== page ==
After the Sinai experience, G-d brought the answer even closer to home.

Which brings us to this weeks' Torah reading. 

G-d told the Jews to build a Tabernacle (Mishkan in Hebrew), a structure in which they could commune with the Divine. In the Scripture’s language “And they shall make me a Sanctuary, and I will dwell within them”.

We believe that G-d is Omnipresent. G-d is the stuff of existence and pervades every iota of reality. G-d fills the heaves and the earth. So what’s the point of creating a ‘place for G-d to dwell’?

G-d’s primary objective in creation was to create a venue in which instinctively self-centered human beings could choose to reach beyond themselves to pursue purpose-driven lives; to touch the Divine. We have the golden opportunity to make space in ourselves for Higher living, for G-d.

G-d gave the Jews the opportunity to build a 'home' for Him, as a model for what we need to do in our everyday lives.

Take a moment. Think about what G-d needs from you to today. And welcome Him home.

 

The Great Race

Election season always fascinates me. 

Right now, I see candidates in New Hampshire who are living, breathing, eating and sleeping the election. These people want to win the prize of high office, and there’s probably nothing else on their minds. It’s all about the race.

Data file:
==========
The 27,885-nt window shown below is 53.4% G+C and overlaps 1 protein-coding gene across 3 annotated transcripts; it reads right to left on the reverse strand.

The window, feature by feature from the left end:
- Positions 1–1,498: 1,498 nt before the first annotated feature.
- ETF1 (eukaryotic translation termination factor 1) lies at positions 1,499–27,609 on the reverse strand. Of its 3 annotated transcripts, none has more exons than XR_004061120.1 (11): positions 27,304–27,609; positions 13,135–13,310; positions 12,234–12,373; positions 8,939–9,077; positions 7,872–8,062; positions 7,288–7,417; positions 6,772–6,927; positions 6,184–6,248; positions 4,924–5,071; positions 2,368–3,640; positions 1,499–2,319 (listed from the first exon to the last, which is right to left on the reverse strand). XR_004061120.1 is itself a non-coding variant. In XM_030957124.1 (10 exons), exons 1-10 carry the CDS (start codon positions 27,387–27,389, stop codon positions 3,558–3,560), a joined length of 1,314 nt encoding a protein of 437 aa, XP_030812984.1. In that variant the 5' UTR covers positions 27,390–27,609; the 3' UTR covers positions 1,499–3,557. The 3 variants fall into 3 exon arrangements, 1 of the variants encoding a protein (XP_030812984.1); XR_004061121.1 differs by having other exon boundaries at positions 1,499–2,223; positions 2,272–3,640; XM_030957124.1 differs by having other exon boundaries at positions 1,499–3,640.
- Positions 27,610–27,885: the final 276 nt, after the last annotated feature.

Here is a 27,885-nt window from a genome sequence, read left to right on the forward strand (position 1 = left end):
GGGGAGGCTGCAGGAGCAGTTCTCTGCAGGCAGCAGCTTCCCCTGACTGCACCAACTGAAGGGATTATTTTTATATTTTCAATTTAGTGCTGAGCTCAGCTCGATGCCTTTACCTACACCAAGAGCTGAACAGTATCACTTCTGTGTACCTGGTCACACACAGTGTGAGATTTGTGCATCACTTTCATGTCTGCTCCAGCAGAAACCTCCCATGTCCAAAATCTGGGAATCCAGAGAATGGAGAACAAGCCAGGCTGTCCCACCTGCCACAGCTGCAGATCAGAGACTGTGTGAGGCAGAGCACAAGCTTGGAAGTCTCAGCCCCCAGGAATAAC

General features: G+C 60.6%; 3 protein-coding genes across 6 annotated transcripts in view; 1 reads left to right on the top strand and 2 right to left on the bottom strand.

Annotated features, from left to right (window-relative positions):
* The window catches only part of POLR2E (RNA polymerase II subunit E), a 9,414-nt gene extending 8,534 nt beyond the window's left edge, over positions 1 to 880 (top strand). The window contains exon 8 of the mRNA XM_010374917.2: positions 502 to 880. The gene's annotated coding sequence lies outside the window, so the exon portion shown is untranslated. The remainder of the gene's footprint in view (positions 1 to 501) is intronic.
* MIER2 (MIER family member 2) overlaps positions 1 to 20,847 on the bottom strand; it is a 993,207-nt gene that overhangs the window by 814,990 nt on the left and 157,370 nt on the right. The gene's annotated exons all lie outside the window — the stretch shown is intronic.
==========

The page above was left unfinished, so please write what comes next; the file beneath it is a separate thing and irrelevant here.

Putting aside – for now - their motives for seeking high office, I find the singular focus fascinating. Imagine a deep-seated goal commanding the driver’s seat of your day’s words and actions, from the moment you wake up until night time, when you settle into an objective-laced dream state. 

Is your day driven by a singular vision? Do we measure our words, our behaviors, our choice of foods etc, by how they affect the day's all-encompassing objective? Or do we flit from task to task, pursuing some halfheartedly and some enthusiastically, but without an over-arching drive to our lives. 

Jewish spirituality teaches us about soul dynamics. It delves into the psycho-spiritual layers of the human personality to explore the deeper layers of what makes us tick, to understand our perceptions, feelings and responses. 

At your soul's core is your elemental G-dly identity, an intrinsic oneness with your Creator. Oneness is your soul bedrock. And oneness isn’t just describing unity between two parties, it’s describing a state of consciousness. It’s depicting a sublime level of soul awareness, where one experiences a singular commitment to life. At one’s most primal, sub-conscious level, one is consumed with the drive for a meaningful life, which in turn generates oneness with G-d and oneness with self.

So look at the model of candidates excitedly using their days – beginning to end - to further their respective goals. 

And then imagine how our lives might change if we found that kind of commitment to making today matter, beginning to end. 

We’re racing against ourselves. And each day, each hour, we can win our own ‘meaningful life primary’, by quieting life distractions and finding our best selves.

And the only voter you need to convince is you.